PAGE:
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Tyler Lyle

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Time can make thoughts slip through the cracks, but the memory to your favourite soundtrack will never be forgotten. 

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Jesse Kinch- Long Island, NY

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Blowing into Long Island along with the snow we found our way to a place where songs are born and peaceful harmonies abide. Deep inside the Sanctuary of Jesse Kinch we went back in time, yet felt ourselves breathing in the essence of something new, that can only come from that eternal place where rock & roll lives forever. 

There is more to this winner of Rising Star ABC than meets the eye and we hope you will take a moment to get to know the man behind the music. Looking forward to his new album he has been fighting so hard for.

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Brooklyn – Makes You Feel Good

Love getting caught up in the cinema and this weekend I took in Brooklyn – twice.

Ellis Lacey departs from her home in Ireland to find a new way in the city of Brooklyn, New York. This screen play written by Nick Hornby captures the sweet innocence of this historical period in time, with Director John Crowley and Cinematographer Yves Bélanger creating an ambience that makes the heart grow nostalgic for moments that may be long forgotten in this new day and age.

Brooklyn presents us with Ellis (Saoirse Ronan) experiencing a dire bout of homesickness, which in this case makes her ache for a place she was aching to leave. After riding the waves of change ‘Irish Ellis’ meets  ‘Italian Tony’ (Emory Cohen) who wins her heart and trust with his loyalty. She finds the feeling of home within him.

This film takes you through the makings of love – the feelings of loss – the rawness of temptation – and the victory of triumph.

Truly touching, this is composed and powerful filmmaking that makes the complications of life seem poetic, beautiful, and integral. Overall Brooklyn just makes you feel happy and believe in the power of love.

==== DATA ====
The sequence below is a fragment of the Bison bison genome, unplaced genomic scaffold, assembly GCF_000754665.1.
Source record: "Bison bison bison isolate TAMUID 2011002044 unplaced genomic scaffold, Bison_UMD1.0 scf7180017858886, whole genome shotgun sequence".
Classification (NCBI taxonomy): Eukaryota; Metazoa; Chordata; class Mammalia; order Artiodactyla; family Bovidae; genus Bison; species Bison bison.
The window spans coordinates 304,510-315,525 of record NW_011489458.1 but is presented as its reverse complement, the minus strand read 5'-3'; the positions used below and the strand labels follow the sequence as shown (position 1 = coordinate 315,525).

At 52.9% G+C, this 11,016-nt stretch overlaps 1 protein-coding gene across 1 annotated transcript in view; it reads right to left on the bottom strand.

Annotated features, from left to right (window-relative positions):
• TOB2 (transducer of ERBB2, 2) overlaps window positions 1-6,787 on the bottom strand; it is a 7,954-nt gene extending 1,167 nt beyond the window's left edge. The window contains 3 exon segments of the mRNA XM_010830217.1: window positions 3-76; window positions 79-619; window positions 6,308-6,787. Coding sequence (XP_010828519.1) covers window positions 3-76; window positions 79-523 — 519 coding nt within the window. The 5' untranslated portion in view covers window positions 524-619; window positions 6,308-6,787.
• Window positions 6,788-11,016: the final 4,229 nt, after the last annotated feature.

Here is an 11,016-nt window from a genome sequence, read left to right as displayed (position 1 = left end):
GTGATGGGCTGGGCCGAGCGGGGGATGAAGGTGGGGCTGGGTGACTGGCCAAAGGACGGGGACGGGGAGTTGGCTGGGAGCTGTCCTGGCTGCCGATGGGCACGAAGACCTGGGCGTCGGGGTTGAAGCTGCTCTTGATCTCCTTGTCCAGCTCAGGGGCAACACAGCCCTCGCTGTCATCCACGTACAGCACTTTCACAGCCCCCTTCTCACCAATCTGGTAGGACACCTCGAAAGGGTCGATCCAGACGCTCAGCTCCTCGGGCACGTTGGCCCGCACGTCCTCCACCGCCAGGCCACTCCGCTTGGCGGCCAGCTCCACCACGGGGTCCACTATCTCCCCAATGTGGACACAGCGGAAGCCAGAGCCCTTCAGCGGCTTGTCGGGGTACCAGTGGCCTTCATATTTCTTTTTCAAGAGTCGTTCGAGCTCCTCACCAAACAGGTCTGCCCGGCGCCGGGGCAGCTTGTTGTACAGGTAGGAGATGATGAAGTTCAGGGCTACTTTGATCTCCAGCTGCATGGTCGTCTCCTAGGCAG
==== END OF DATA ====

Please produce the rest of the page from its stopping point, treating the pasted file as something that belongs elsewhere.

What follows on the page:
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Linda Eastman on Photographing The Doors

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I first photographed The Doors at a small New York club, close to the 59th Street Bridge, called Ondine’s, which was a favorite place for out of town bands to come and play residencies.

It was the winter of 1966 and I was down there with some friends to see a Los Angeles band that Elektra Records had recently signed. I had my camera with me and started taking pictures of them as they played.

No one in New York had heard of The Doors. They had never performed outside of Los Angeles and hadn’t released any records. Because they were unknown and the club was so intimate I had the unique opportunity of being able to get up really close as they played.

It wasn’t Jim Morrison’s looks that struck me first about him. It was the poetry of his songs and the way he would get completely lost in the music. He had this habit of cupping his hand behind his ear so the he could hear his vocals the way the traditional folk singers did. I thought the whole band was great; Ray Manzarek, Robby Krieger and John Densmore were all very creative musicans.

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